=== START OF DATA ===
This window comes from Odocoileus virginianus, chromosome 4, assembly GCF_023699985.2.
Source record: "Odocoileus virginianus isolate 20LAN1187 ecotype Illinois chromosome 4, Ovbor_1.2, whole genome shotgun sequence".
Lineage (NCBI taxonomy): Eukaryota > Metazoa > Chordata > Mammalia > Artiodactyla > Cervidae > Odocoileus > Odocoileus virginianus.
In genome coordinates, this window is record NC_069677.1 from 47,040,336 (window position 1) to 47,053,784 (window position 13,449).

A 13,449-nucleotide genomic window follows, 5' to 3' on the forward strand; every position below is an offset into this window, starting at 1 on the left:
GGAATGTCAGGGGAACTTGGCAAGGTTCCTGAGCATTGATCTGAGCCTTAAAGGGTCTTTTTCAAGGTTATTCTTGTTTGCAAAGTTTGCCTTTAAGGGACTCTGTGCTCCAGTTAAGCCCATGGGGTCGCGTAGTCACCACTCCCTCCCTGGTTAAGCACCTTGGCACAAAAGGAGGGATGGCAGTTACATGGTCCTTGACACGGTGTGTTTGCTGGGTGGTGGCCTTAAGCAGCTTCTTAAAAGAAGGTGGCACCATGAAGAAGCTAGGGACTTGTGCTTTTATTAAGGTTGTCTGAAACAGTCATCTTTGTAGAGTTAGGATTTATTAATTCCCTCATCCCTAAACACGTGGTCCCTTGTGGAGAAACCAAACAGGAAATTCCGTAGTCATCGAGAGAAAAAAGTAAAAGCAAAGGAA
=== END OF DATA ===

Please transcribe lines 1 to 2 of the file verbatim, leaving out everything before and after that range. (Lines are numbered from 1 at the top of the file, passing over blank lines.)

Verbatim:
This window comes from Odocoileus virginianus, chromosome 4, assembly GCF_023699985.2.
Source record: "Odocoileus virginianus isolate 20LAN1187 ecotype Illinois chromosome 4, Ovbor_1.2, whole genome shotgun sequence".